Wigton hit back almost immediately, producing their best play of the match from their next possession. Good hands moved the ball into the wider channels to create space to go forward with backs and forwards supporting and interlinking to great effect. The ball was moved from the right touchline to the left touchline and then swept back to the right again, where winger Aron Henderson was able to cross for Wigton’s second try and a 10-7 score line.
As was becoming the pattern, Wigton struggled to deal with the restart with a loose pass gifting Aspatria possession. They set about constructing their next attack, but Wigton’s centre Richard Moffatt showed superb anticipation to intercept the pass and sprint clear to score between the sticks. Clark converted, giving Wigton a handy 17-7 lead.
Aspatria were soon exerting pressure again, drawing yet another penalty. It was no surprise that the referee decided the accumulation of penalties was worthy of further punishment and he showed Deans a yellow card. Aspatria opted to take a scrum but the subsequent back move was penalised by the referee for crossing, enabling Wigton to push play to halfway. Taking the match as a whole, Aspatria seemed to have the advantage in the scrums, although Wigton conducted a good holding operation and Henderson handled the ball on the retreat pretty well.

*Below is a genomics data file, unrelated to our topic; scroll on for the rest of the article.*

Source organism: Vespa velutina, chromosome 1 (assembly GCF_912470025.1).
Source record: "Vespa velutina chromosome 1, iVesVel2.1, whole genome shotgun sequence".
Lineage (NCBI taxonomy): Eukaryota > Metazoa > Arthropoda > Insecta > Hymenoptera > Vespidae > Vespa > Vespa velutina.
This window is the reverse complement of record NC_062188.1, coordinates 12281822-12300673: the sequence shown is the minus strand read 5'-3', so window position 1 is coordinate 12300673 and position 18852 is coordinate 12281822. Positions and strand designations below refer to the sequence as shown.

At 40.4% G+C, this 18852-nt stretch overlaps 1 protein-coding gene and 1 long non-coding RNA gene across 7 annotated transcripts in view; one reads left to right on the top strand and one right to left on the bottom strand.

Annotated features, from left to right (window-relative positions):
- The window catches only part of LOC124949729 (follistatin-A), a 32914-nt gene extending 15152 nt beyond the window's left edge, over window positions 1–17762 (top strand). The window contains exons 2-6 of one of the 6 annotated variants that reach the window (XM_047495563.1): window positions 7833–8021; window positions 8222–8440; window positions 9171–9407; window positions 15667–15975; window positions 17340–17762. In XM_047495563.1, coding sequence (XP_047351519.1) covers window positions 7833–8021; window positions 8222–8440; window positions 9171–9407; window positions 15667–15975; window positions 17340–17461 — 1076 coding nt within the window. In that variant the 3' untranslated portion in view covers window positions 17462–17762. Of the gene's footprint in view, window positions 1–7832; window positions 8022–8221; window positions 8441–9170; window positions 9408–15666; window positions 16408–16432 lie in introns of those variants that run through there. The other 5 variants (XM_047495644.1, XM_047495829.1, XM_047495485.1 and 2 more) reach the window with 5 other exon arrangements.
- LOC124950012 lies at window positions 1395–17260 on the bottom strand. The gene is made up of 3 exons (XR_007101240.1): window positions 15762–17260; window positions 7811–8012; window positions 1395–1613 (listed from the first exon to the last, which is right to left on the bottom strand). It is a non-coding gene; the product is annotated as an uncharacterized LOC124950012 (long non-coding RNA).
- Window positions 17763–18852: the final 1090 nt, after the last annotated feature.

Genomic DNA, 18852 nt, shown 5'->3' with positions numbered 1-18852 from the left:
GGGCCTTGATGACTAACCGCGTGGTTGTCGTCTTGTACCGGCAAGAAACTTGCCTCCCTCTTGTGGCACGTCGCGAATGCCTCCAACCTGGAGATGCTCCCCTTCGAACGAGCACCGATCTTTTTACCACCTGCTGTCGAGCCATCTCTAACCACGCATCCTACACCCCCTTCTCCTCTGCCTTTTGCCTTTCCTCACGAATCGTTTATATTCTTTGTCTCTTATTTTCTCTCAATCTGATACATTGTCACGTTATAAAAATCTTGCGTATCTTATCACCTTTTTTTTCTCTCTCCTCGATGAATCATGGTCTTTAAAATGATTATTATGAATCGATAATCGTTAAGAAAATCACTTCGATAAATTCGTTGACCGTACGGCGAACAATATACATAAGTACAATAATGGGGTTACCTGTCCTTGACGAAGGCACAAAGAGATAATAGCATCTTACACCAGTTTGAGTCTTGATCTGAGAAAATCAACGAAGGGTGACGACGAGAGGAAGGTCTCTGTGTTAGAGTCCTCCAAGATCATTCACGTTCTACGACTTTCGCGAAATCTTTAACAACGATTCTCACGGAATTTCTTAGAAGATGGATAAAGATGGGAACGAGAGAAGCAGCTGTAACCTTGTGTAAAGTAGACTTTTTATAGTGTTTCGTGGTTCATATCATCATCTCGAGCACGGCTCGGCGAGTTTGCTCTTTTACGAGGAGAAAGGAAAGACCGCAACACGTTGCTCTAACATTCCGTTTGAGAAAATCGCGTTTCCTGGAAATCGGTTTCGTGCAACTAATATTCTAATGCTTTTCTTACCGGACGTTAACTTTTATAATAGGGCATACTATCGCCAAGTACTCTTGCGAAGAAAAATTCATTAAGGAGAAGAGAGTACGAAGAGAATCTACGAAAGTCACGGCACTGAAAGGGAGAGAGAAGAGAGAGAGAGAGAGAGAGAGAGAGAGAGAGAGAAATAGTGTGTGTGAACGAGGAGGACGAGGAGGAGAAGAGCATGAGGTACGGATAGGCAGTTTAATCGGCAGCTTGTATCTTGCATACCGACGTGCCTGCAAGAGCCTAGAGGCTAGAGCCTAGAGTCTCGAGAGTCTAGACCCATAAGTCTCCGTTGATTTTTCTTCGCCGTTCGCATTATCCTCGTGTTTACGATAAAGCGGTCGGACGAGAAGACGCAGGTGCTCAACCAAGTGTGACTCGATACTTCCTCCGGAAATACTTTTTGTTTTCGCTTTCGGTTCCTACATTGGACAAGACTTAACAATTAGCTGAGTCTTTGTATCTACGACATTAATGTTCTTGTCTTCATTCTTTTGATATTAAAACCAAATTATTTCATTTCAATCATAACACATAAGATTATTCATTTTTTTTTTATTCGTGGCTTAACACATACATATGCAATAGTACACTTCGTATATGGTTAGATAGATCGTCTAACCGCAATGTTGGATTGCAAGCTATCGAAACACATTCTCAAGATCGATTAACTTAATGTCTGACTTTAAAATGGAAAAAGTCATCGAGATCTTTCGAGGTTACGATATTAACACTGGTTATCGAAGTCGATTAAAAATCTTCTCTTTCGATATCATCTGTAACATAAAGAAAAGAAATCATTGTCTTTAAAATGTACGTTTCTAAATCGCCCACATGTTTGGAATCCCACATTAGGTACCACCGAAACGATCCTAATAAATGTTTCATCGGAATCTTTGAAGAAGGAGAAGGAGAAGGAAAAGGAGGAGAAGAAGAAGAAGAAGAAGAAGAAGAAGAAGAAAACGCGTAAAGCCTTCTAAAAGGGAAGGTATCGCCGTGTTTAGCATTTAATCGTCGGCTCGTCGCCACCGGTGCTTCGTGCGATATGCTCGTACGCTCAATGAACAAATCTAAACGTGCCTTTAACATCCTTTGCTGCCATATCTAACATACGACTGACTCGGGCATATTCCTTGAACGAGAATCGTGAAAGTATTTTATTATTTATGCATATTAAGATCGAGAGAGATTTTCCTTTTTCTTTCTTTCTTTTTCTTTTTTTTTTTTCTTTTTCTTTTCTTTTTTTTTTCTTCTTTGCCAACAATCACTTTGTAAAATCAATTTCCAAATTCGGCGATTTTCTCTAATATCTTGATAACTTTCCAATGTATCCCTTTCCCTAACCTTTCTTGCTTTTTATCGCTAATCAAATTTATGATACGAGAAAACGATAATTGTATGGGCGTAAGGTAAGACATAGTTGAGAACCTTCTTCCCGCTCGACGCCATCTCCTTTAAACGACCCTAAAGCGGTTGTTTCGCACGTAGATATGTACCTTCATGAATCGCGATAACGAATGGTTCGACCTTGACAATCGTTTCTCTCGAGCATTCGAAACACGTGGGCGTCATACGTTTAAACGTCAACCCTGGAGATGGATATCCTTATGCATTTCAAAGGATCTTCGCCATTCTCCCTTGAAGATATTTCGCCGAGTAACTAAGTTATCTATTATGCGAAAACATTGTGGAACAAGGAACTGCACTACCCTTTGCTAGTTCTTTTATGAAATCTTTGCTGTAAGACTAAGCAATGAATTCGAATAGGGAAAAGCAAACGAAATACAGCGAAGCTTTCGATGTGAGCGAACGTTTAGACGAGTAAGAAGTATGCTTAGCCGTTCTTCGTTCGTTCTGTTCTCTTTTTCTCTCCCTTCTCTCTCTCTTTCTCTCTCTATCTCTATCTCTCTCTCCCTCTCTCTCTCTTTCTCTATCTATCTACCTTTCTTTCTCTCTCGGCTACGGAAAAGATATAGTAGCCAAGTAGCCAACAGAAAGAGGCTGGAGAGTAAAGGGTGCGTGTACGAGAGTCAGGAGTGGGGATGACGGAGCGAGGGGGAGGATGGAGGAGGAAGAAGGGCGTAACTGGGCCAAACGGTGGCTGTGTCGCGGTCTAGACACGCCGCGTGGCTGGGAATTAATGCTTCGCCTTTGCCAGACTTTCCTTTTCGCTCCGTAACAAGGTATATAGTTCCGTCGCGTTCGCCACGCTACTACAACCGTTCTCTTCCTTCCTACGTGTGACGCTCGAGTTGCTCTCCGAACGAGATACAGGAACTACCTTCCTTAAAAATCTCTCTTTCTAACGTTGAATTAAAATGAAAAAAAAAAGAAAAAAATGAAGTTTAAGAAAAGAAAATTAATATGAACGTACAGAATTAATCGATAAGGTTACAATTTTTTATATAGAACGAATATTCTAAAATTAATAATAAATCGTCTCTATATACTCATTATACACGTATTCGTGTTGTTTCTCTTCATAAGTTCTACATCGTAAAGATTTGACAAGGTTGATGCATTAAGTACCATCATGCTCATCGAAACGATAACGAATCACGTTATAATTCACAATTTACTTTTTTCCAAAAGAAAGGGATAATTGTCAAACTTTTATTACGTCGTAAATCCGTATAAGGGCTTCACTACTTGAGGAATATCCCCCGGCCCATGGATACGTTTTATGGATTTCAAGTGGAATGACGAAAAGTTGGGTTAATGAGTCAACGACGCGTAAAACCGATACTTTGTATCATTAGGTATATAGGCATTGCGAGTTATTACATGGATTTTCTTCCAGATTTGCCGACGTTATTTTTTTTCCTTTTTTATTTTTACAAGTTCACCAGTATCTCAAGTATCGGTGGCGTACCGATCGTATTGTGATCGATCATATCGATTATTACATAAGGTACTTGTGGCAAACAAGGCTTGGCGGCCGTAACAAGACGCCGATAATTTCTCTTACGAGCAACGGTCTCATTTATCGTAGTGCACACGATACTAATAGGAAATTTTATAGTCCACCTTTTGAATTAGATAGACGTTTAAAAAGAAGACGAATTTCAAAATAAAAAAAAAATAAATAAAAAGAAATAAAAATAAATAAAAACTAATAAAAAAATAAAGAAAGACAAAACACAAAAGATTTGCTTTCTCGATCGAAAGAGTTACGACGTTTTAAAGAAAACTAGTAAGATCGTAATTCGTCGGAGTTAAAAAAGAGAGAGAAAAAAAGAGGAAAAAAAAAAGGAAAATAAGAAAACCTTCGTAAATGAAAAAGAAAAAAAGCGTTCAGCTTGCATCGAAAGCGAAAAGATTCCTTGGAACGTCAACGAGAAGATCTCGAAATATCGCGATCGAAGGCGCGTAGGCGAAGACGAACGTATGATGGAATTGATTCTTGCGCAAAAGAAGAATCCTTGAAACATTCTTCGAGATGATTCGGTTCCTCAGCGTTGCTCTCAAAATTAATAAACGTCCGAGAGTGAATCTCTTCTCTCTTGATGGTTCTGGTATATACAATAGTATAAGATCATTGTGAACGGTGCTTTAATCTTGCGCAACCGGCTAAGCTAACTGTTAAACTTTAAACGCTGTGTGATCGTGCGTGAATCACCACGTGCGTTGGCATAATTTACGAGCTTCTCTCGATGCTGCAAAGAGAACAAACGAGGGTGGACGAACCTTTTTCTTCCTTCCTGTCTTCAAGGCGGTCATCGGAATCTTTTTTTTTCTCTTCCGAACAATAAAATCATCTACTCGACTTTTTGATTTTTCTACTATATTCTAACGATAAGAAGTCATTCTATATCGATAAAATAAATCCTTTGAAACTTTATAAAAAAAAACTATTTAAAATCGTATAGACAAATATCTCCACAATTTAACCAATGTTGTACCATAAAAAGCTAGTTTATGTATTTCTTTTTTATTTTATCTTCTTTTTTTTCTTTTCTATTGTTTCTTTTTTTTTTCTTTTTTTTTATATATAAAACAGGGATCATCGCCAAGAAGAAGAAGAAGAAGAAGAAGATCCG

Aspatria’s next attack came to an end with a forward pass. This gave Wigton scant relief as their scrum was penalised and Aspatria were again on the march kicking for touch. They looked to move the ball wide but the final pass was looped with too much air, enabling Aron Henderson to step up and intercept racing over from thirty five yards for his second try. Clark converted to push the lead out to 24-7 with a bonus point for the fourth try in the bag.
Aspatria had one last chance to attack before half time but centre Andrew Miller probably chose the wrong action with a diagonal kick when he had several runners outside him who seemed to outnumber the defence. The ball rolled into touch to end the half.
Aspatria had had the best of possession and territory and looked to play a wide expansive game. However, their execution had not been up to scratch and Wigton had punished some loose distribution. Wigton were scrapping well and defending effectively but their lack of a convincing kicking game often resulted in pressure coming back on them.
Aspatria had obviously been given a good talking to by their coaches during the interval and were less profligate in the second half. Wigton contributed to the Aspatria cause but knocking on the kick off. Aspatria used the scrum ball to move it quickly to left winger Greg Bethwaite. He threatened but was brought down in the Wigton 22. The recycled ball reached lock Matthew Atkinson standing in midfield and he was able to run through the Wigton line to score. Foster’s conversion put Aspatria on the march at 24-14.